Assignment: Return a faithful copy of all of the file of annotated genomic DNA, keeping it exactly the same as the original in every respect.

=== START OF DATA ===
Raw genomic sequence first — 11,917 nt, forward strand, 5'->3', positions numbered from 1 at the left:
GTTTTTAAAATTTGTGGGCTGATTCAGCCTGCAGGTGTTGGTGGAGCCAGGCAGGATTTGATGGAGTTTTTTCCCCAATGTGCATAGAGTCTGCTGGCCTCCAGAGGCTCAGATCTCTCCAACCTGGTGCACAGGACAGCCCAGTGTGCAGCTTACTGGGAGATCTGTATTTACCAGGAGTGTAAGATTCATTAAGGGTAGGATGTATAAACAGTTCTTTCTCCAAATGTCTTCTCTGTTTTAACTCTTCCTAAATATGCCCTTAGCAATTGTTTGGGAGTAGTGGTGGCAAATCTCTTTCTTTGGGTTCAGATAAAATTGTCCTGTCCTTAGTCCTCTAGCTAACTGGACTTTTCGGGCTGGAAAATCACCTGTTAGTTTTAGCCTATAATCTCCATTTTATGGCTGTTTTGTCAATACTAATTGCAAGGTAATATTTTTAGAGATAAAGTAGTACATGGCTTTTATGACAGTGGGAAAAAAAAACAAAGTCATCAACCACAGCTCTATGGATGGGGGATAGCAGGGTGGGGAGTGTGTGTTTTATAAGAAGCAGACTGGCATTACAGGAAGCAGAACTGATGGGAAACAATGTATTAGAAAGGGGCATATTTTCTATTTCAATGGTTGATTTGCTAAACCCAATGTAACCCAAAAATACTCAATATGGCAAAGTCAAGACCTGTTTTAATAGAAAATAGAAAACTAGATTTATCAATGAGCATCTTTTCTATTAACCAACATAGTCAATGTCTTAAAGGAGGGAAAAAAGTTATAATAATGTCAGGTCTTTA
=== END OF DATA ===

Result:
Raw genomic sequence first — 11,917 nt, forward strand, 5'->3', positions numbered from 1 at the left:
GTTTTTAAAATTTGTGGGCTGATTCAGCCTGCAGGTGTTGGTGGAGCCAGGCAGGATTTGATGGAGTTTTTTCCCCAATGTGCATAGAGTCTGCTGGCCTCCAGAGGCTCAGATCTCTCCAACCTGGTGCACAGGACAGCCCAGTGTGCAGCTTACTGGGAGATCTGTATTTACCAGGAGTGTAAGATTCATTAAGGGTAGGATGTATAAACAGTTCTTTCTCCAAATGTCTTCTCTGTTTTAACTCTTCCTAAATATGCCCTTAGCAATTGTTTGGGAGTAGTGGTGGCAAATCTCTTTCTTTGGGTTCAGATAAAATTGTCCTGTCCTTAGTCCTCTAGCTAACTGGACTTTTCGGGCTGGAAAATCACCTGTTAGTTTTAGCCTATAATCTCCATTTTATGGCTGTTTTGTCAATACTAATTGCAAGGTAATATTTTTAGAGATAAAGTAGTACATGGCTTTTATGACAGTGGGAAAAAAAAACAAAGTCATCAACCACAGCTCTATGGATGGGGGATAGCAGGGTGGGGAGTGTGTGTTTTATAAGAAGCAGACTGGCATTACAGGAAGCAGAACTGATGGGAAACAATGTATTAGAAAGGGGCATATTTTCTATTTCAATGGTTGATTTGCTAAACCCAATGTAACCCAAAAATACTCAATATGGCAAAGTCAAGACCTGTTTTAATAGAAAATAGAAAACTAGATTTATCAATGAGCATCTTTTCTATTAACCAACATAGTCAATGTCTTAAAGGAGGGAAAAAAGTTATAATAATGTCAGGTCTTTA